Daphne Guinness On Why She Blocked The Isabella Blow Auction


In May, famed auction house Christies was gearing up to sell a large part of Isabella Blow‘s incredible fashion collection this upcoming September — including over 90 Alexander McQueen pieces, 50 Philip Treacy hats, and a collection of of Manolo Blahnik shoes.

But in a rare twist, before the auction began, one woman took out her check book and settled the matter in one fell swoop. Daphne Guinness , best friend to Blow and style icon in her own right, bought the entire lot of Isabella Blow’s auction.

Guinness finally opened up in a tear jerking piece published by the Financial Times on why she stopped the sale.

“I shall never get over Issie’s absence, and when I heard her estate needed to be settled so that her sisters could pay off its debts, the realisation of what that would entail was really the last straw. The planned sale at Christie’s could only result in carnage, as souvenir seekers plundered the incredible body of work Issie had created over her life…

Indeed, in many ways, the auction would not be merely a sale of clothes; it would be a sale of what was left of Issie, and the carrion crows would gather and take away her essence forever. With biographical books and movies about to appear, the timing made me absolutely nauseous and I know she would have hated it. Isabella was my friend when she was alive, and that fact is unchanged by her death, and as her friend I did not want anybody misappropriating her vision, her life and her particular genius.”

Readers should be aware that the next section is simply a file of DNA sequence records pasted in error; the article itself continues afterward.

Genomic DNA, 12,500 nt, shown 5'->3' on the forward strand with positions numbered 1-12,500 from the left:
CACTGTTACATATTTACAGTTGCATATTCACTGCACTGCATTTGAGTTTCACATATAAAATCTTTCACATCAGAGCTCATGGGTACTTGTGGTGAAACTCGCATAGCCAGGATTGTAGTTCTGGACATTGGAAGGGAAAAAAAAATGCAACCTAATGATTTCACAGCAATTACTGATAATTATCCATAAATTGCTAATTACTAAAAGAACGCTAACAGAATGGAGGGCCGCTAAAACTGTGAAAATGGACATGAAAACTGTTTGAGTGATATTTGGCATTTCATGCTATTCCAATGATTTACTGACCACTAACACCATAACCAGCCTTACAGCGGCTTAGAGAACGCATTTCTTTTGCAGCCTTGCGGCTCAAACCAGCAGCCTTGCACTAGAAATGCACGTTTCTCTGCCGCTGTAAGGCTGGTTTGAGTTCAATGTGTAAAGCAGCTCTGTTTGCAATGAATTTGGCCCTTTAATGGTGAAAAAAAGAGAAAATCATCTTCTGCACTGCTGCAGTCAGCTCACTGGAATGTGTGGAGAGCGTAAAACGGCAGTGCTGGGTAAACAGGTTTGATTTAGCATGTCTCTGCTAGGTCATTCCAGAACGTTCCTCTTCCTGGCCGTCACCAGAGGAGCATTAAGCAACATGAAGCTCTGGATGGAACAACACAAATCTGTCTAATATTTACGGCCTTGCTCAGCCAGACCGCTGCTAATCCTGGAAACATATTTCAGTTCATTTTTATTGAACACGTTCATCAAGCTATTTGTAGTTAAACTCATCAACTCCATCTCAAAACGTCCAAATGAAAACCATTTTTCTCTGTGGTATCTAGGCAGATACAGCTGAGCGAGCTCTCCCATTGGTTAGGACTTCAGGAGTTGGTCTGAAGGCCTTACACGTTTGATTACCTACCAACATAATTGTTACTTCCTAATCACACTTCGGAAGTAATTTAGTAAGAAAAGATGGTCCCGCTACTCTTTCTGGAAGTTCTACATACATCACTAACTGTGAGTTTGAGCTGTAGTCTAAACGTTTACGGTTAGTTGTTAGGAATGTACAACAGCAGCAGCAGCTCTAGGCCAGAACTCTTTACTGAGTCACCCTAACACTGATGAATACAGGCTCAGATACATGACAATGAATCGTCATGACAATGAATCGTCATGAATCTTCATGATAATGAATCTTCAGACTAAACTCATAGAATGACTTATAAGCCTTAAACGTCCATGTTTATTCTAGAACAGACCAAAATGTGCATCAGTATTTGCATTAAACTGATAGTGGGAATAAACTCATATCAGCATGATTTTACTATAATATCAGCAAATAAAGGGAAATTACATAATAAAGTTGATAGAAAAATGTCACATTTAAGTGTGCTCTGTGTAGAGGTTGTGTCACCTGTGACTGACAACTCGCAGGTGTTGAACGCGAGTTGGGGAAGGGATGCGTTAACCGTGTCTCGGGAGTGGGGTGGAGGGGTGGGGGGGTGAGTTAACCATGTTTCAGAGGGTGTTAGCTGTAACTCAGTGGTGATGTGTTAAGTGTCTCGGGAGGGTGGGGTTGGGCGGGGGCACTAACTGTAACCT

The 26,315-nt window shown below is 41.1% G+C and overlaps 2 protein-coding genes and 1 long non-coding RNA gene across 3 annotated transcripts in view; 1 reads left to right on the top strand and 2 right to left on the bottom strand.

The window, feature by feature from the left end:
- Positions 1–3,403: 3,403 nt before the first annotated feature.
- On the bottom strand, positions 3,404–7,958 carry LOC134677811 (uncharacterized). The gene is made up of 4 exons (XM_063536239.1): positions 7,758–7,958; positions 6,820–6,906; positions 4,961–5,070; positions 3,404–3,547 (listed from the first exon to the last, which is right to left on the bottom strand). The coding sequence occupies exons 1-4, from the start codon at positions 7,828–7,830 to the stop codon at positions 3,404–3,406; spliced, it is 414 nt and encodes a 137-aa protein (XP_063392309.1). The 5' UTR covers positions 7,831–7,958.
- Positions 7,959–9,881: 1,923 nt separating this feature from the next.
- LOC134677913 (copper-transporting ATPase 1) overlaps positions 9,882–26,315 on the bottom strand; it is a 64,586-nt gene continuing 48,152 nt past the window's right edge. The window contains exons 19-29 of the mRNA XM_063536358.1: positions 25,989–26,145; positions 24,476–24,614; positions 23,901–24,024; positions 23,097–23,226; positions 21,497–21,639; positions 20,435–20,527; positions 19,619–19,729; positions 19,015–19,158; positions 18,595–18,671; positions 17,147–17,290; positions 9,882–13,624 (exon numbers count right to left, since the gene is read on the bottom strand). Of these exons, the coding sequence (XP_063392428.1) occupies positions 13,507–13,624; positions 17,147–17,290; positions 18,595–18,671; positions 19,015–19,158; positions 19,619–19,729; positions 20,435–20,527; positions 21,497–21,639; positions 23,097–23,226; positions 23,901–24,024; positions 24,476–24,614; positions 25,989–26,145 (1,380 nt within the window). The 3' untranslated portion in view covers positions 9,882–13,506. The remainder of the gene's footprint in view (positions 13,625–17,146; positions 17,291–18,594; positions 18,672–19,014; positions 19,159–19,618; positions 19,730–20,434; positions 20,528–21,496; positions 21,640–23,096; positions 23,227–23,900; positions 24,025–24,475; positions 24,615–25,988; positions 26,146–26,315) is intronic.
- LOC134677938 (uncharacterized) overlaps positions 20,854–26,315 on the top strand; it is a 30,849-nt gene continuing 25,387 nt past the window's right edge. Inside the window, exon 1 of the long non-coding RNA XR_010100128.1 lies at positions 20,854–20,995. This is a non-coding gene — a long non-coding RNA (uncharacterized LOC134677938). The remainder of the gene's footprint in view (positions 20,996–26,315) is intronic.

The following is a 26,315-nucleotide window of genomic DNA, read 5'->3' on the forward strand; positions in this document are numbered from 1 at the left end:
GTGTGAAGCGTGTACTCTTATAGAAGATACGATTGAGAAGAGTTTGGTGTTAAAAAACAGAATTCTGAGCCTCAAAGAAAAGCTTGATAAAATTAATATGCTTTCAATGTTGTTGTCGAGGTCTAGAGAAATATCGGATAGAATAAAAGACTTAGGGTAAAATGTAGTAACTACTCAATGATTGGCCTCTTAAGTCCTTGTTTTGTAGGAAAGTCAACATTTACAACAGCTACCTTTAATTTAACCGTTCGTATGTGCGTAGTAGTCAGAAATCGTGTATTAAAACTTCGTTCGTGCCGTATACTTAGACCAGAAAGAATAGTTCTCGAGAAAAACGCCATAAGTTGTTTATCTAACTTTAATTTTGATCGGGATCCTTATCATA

Anxious to get her best friend’s life belongings off of the auction block, Daphne called some of her friends who also know Isabella to ask their advice. Philip Treacy, Shaun Leane, Amanda Harlech, and David LaChapelle all agreed: the sale must be stopped. Thankfully, Christies understood. (Though, to be fair, they also got paid.) And while we were itching for images from a catalogue that will never be printed, we understand, appreciate, and are even thankful for Daphne’s heart-filled decision to procure the collection.

So what happens now? Daphne has yet to make a firm decision. “I would like this unique collection, marked by her grace and the fact it was so intimately hers, to allow people (whether students, lovers of fashion, historians) to remember her and benefit from her legacy,” she said.

Is that a museum we smell?

[via]

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